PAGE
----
Amorim, a Portugal-based cork manufacturer, has partnered with a UK firm to develop an industrial-scale prototype that will allow the company to test individual corks for the trichloroanisole (TCA) compounds responsible for corked wine.

The company currently uses a gas chromatography system that takes 14 minutes to test a single cork sample.

This way, the company’s 15 machines test around 16,000 samples in each month, reported the drinks business.

However, the new prototype will analyse a cork in 20 seconds, allowing the company to test around 1.5 million corks every year of its total production of 3.6 billion corks each year.

The new machine, though, has some limitations as it can detect 100% of corks with TCA levels of five nanograms per litre, but can detect only 88% of corks with TCA levels of 5-2 nanograms per litre.

Amorim oenologist Paulo Lopes was quoted by the website as saying that the technology will initially be used for the company’s high quality corks, but they are working to reach 100% on the other range too.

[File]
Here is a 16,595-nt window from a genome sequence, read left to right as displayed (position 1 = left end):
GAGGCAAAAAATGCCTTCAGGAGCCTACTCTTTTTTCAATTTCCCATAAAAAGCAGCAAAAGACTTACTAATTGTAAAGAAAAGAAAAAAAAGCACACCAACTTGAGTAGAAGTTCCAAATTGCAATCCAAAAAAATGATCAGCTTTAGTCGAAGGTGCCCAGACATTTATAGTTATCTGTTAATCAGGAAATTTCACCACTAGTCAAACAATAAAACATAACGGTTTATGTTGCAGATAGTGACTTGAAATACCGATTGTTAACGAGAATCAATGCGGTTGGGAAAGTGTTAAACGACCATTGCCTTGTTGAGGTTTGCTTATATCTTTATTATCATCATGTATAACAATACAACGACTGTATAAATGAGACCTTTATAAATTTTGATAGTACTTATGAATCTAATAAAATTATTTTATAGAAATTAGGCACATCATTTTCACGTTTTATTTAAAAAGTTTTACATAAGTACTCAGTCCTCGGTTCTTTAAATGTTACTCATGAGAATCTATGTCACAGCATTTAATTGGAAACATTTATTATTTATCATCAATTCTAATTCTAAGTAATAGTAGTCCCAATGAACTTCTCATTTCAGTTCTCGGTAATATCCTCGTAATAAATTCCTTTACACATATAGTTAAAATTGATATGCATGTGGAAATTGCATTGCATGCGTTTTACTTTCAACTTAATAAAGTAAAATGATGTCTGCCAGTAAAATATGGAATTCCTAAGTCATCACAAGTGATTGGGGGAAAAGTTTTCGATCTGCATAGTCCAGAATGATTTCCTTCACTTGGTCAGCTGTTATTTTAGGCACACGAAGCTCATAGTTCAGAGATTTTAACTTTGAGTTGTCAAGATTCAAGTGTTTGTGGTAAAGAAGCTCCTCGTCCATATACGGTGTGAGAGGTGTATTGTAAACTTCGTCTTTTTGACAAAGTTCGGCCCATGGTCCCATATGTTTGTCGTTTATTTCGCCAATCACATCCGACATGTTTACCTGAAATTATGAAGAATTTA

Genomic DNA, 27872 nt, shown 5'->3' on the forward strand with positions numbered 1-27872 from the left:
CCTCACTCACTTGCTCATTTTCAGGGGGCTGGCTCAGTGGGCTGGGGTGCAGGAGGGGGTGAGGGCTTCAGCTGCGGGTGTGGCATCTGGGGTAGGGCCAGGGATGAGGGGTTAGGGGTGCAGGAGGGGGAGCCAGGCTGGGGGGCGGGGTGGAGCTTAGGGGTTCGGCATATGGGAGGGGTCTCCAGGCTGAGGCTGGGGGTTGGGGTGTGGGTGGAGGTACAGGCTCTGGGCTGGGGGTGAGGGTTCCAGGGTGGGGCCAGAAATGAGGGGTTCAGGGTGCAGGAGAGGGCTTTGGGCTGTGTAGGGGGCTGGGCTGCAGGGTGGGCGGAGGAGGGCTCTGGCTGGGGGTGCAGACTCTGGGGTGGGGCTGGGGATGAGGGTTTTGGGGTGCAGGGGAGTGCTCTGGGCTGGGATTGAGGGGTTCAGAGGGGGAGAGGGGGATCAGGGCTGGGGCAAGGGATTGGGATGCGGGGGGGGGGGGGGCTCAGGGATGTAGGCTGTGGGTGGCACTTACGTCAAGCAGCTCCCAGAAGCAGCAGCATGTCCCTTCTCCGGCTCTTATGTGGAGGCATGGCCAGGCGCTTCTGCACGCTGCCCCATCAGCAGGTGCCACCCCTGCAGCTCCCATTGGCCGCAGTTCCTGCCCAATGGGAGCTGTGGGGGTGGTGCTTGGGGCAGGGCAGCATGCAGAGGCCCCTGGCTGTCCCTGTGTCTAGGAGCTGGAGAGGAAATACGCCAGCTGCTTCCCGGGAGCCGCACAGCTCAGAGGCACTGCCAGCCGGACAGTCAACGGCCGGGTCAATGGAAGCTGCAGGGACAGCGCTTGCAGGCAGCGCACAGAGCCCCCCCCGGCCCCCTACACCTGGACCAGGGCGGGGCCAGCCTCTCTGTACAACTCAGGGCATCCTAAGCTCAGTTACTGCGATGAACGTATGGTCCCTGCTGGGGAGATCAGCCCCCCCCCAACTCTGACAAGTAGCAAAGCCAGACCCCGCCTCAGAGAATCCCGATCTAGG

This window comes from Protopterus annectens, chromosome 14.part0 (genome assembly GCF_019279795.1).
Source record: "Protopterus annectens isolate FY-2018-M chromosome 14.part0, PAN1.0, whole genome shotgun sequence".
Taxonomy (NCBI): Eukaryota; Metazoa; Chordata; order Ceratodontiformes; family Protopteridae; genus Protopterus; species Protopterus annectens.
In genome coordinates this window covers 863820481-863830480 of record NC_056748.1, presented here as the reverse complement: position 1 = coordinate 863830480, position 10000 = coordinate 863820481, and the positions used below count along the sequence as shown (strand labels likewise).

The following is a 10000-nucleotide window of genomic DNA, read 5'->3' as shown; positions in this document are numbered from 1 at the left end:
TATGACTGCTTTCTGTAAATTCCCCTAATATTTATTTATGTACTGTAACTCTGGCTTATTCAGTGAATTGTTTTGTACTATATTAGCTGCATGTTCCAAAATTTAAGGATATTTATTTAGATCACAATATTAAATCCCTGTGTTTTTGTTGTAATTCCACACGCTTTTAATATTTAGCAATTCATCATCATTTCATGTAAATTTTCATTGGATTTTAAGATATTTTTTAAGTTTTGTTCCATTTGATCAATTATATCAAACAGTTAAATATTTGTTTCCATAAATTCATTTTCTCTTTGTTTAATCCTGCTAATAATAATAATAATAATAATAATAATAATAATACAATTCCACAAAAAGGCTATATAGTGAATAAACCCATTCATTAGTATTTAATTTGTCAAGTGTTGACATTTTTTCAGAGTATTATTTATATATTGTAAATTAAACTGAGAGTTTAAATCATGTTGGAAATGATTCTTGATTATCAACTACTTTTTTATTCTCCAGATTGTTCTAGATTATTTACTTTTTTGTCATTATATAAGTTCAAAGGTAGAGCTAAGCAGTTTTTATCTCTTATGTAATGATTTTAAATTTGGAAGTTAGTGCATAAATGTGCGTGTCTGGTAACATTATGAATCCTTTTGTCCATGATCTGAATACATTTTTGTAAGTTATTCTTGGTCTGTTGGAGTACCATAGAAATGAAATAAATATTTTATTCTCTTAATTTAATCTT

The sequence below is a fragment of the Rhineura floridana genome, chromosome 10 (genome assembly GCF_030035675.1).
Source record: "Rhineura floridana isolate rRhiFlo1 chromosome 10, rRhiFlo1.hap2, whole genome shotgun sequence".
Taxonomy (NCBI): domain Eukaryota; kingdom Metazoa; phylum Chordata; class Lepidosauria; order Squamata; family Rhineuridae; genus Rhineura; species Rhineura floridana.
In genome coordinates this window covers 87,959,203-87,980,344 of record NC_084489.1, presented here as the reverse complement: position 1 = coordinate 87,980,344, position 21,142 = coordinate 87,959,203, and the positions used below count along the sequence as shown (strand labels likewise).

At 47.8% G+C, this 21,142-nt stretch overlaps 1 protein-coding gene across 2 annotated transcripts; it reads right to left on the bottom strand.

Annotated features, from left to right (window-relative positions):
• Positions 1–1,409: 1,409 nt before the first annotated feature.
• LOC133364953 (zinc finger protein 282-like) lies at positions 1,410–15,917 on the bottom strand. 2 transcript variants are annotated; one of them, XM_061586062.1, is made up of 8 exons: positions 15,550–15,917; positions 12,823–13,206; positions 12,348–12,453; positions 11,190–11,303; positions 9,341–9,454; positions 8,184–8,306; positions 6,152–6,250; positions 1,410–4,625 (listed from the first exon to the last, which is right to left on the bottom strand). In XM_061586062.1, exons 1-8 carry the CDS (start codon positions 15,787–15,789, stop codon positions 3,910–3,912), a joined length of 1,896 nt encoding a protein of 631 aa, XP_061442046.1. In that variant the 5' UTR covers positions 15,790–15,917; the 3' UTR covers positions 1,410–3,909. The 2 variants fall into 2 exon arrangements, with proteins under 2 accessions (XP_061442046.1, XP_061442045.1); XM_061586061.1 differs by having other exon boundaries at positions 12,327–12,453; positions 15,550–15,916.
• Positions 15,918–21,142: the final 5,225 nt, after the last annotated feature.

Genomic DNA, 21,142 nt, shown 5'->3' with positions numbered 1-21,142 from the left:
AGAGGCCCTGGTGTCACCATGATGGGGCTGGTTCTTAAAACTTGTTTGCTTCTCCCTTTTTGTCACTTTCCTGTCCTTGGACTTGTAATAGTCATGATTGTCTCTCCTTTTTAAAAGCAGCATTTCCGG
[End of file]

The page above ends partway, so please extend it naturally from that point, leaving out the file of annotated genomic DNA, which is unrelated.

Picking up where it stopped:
The company is working right from choosing the forests to select their cork for stoppers to performing laboratory tests like gas chromatography analysis to improve control of TCA levels in its corks.

Amorim chairman Antonio Amorim said the biggest challenge is to give consistency to cork.

"People have to accept there is the same problem with other closures," Amorim added.

The company also warned against manufacturers claiming to offer a uniform closure solution.

Amorim said different wines will take different corks, and probably even different closures.